It’s homecoming season in Gwinnett. From the smoke of cookouts to the crowds at the home game, this is my favorite time of year in Georgia. And, after 14 years away, it’s the perfect time to return.
I grew up in Duluth in the ’90s, where I spent my childhood playing basketball with the neighborhood boys, catching second-run movies for $0.99 at Venture Cinema, and listening to STAR 94 play Britney and Backstreet Boys on repeat. In many ways, Duluth is still that same place. From the sleepy public libraries where I developed my love for reading to the delicious ethnic restaurants on Pleasant Hill where I became an ardent foodie, driving around this city is a constant trip down memory lane.
At the same time, this place has also completely transformed. Gone are the farms that stretched down 141. New neighborhoods have sprung up around Suwanee Dam Rd where I used to go fishing in what felt like the middle of nowhere. Even completely new communities have come up (John’s Creek ranked 3rd for the best place to live?! It didn’t even exist when I was growing up here!).
When I left for college at Emory, I wasn’t sure I’d be back. When I moved for medical school at WashU in St Louis, I thought I’d said goodbye to Georgia for good. But then I married my crush from high school and both of our families canceled plans to relocate out of state— suddenly, the stars seemed to be lining up for us to come home.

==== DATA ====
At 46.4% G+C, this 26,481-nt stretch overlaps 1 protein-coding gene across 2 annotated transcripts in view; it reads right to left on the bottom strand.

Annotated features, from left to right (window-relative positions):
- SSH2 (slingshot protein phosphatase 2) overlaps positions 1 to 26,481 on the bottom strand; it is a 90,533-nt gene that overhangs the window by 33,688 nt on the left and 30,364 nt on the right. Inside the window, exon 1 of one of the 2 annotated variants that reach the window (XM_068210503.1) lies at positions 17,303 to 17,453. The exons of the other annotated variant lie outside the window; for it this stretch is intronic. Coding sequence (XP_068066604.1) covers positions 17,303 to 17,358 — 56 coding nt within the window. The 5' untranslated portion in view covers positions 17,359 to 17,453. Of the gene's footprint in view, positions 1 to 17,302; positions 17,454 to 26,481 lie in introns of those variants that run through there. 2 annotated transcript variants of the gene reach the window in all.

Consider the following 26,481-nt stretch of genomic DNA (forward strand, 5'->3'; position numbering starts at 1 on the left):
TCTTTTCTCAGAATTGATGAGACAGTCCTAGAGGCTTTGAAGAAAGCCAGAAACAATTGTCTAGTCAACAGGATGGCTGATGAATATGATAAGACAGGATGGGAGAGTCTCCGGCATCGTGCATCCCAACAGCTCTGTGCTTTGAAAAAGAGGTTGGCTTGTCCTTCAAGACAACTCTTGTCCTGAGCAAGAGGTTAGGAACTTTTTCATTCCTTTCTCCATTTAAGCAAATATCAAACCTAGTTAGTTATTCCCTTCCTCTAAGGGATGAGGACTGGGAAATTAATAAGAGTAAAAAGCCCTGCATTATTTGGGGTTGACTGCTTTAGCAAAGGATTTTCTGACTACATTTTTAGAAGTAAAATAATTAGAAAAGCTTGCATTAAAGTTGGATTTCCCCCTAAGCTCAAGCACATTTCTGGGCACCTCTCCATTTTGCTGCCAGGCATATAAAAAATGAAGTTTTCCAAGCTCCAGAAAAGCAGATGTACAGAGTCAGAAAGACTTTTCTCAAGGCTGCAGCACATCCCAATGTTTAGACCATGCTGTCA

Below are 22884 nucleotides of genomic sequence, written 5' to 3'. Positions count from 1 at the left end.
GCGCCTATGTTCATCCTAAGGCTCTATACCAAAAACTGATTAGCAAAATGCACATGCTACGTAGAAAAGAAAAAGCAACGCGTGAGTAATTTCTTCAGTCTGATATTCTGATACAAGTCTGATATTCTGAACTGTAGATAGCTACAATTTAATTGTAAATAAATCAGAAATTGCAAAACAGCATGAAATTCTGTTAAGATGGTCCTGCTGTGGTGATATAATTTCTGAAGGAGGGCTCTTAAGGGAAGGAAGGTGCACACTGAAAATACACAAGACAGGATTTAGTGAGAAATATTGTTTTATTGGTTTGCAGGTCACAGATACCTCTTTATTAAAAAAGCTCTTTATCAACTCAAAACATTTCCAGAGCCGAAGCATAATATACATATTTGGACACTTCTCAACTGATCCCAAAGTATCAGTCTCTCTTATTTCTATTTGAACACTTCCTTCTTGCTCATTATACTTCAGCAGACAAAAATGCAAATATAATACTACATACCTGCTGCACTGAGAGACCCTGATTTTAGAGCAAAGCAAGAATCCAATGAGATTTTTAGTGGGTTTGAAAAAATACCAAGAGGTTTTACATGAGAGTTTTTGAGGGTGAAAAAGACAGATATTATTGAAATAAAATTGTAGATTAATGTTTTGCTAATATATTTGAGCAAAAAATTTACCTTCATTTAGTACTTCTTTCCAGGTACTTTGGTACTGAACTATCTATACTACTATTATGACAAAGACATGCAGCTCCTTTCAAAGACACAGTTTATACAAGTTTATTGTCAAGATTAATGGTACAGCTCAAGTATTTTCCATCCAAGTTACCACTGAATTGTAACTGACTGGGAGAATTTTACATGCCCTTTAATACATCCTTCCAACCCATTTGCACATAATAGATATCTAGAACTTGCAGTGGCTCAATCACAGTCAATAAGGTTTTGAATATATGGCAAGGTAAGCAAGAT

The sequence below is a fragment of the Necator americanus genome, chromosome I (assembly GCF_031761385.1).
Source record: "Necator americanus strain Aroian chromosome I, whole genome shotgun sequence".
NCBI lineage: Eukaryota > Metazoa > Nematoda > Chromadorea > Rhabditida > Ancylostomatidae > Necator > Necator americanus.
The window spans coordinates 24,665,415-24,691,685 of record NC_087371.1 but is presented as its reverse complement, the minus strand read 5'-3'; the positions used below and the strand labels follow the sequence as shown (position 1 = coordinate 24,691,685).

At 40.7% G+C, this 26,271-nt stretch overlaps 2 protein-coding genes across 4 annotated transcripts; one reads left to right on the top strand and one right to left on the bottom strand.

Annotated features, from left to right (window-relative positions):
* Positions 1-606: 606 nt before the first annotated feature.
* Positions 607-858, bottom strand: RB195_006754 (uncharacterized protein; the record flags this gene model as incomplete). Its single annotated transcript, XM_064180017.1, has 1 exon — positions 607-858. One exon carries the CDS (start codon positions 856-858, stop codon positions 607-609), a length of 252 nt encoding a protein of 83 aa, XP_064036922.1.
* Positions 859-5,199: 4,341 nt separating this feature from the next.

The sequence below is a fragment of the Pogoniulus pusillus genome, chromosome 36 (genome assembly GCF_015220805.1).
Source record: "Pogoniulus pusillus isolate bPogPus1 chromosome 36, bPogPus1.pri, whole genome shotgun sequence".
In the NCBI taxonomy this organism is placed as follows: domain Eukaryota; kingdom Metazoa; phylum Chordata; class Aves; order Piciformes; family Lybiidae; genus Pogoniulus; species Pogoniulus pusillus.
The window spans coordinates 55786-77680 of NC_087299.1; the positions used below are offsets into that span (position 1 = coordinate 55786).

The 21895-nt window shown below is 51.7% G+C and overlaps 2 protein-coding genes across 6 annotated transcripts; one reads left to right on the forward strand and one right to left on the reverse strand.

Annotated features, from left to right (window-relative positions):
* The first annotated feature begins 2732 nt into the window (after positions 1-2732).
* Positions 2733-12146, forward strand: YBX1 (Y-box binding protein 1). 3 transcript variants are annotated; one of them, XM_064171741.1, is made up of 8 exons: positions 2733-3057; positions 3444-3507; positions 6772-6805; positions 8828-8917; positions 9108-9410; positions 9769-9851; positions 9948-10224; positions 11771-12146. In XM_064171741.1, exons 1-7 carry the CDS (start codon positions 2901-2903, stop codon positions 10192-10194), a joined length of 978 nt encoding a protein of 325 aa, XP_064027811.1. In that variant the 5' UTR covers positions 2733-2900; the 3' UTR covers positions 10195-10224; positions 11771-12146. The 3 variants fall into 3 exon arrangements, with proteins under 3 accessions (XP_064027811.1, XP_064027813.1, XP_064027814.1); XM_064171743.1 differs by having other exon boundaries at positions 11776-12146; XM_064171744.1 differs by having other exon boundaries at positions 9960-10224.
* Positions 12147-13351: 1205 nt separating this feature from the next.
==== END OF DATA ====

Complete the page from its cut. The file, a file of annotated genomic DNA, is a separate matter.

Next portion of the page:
In 2017, I approached Urology groups in the metro Atlanta area and was surprised by the number of practices there were. From hospital-based groups to smaller practices, there were so many choices for patients looking for a Urologist. After doing my research, though, I felt convinced that Georgia Urology was by far the best choice. They had been serving Georgians for decades and were one of the largest groups in the country, meaning they had the resources and expertise to provide world-class care to their patients. What’s more, they were active in Gwinnett, meaning I could help care for the very same community that raised and shaped me.
Most importantly, the partners at Georgia Urology held the same goals as me. To them, Urology wasn’t just a business or a job—it was a way to help people, whether that came in the form of curing cancer, alleviating the pain of a stone, allowing a patient to sit through a movie without having to pee halfway through, or just being present to listen to and understand a person’s problems. These were the reasons I went into Urology in the first place, and Georgia Urology was a place where I could practice medicine in a responsible, compassionate, and patient-centered way.
For all these reasons, I’m excited to be at Georgia Urology. More so, I’m excited to be part of the dynamic community of Gwinnett again. It’s homecoming season– and I’m glad to be home.